Check out the inspiring sights and sounds of our Time Saved Party — a unique gathering of families who prevented, or reduced, their loved ones incarceration through participatory defense and partnerships with public defenders. Together, they represent 1,862 years saved from incarceration! It was an incredibly powerful night with people who had beaten life sentence, deportations, and more in attendance. We also launched our Time Saved Documentary Series, starting with our premiere episode featuring Lisa Coulter, we have uploaded it here as well. Below her documentary is a special lenticular print accompaniment that is now installed at the Santa Clara County Public Defender’s Office, that visually shows that family realities are dynamic, rather than static, and illustrates how time served can become time saved. Also, check out the write up of Time Saved which ran in this week’s Silicon Valley Metro. And click here to read the Mercury News coverage of our installation of Time Saved media and our partnership with the SC Public Defender in this powerful article called “Bay Area Public Defender’s Speak Out for Justice.” Both articles note the exciting national expansion of our participatory defense model. And click here to see the beautiful Time Saved Photo Booth slideshow — sharing the faces and incredible stories that make up our movement. See you at the Time Saved 2,500 Party!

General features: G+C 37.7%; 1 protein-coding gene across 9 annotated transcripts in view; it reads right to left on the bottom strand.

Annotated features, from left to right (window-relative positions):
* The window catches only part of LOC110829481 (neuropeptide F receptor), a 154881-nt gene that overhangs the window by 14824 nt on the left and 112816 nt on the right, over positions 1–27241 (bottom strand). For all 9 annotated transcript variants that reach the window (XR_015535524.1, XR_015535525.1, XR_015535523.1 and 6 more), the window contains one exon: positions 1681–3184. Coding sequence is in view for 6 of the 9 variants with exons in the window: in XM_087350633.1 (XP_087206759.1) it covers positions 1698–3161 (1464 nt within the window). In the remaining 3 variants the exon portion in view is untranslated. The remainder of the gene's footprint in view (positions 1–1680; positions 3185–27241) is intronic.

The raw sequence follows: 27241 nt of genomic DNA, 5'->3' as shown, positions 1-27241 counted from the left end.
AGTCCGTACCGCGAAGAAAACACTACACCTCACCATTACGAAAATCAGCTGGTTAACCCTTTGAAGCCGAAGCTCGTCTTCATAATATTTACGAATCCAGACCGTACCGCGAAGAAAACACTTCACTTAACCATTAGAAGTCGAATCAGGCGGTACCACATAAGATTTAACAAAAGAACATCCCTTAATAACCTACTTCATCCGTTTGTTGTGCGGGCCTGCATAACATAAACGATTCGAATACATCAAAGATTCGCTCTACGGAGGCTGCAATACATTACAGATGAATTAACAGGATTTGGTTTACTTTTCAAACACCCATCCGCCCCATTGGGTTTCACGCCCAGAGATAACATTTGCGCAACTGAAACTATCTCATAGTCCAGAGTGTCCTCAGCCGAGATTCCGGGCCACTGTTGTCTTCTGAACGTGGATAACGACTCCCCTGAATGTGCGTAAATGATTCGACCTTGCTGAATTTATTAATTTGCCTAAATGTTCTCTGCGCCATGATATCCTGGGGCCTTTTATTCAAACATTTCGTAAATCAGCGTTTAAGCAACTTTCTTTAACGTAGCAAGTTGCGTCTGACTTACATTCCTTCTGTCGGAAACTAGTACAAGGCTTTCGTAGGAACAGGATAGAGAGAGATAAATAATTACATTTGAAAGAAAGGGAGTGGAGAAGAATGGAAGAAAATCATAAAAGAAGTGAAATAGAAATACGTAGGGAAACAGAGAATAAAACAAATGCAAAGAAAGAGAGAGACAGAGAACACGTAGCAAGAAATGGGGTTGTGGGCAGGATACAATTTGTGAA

Time Saved: The Lisa Coulter Story (Premiered at the Time Saved Party) The Time Saved Lenticular Print, Installed at the Santa Clara County Public Defender’s Office, and Profiled in Mercury News Silicon Valley Metro Weekly By the Numbers: 1,862
Six years ago, community organizer Raj Jayadev formed the Albert Cobarrubias Justice Project
(ACJP)—named after an aspiring lawyer killed in a drive-by shooting—to help families caught up in the criminal justice system. As he began taking on more cases, he grew frustrated when, despite all the services he connected them to, they relinquished so much control once the case went to the courtroom. To affect real change, Jayadev thought, he would have to bridge the divide between the legal establishment and the community. That realization grew into a methodology called “participatory defense.” The idea is to work with public defenders and connect them with a client’s family and community, so they can more effectively tell their full story in court. Through this model, families become extensions of the legal defense team by scouring police reports, reading transcripts, offering defense strategies and speaking up for the defendant. About 80 percent of the 2.5 million Americans behind bars have relied on public defenders to represent them in court and influence the outcome of a case. By facilitating participatory defense in more than 400 cases, the ACJP has won acquittals, had charges dismissed or reduced, changed prison terms to rehabilitation sentences and even knocked life sentences off the table. When accounting for the original maximum sentences and subtracting what the defendant actually received after community intervention, the justice project has saved people a combined 1,862 years of incarceration. Last week, a group of former inmates, their families and friends, ACJP volunteers and public defenders all met at Zero One Garage in downtown San Jose to celebrate the time saved. Jayadev says the plan is to hold a celebration every 1,000 years saved from now on as the program expands into communities around the nation.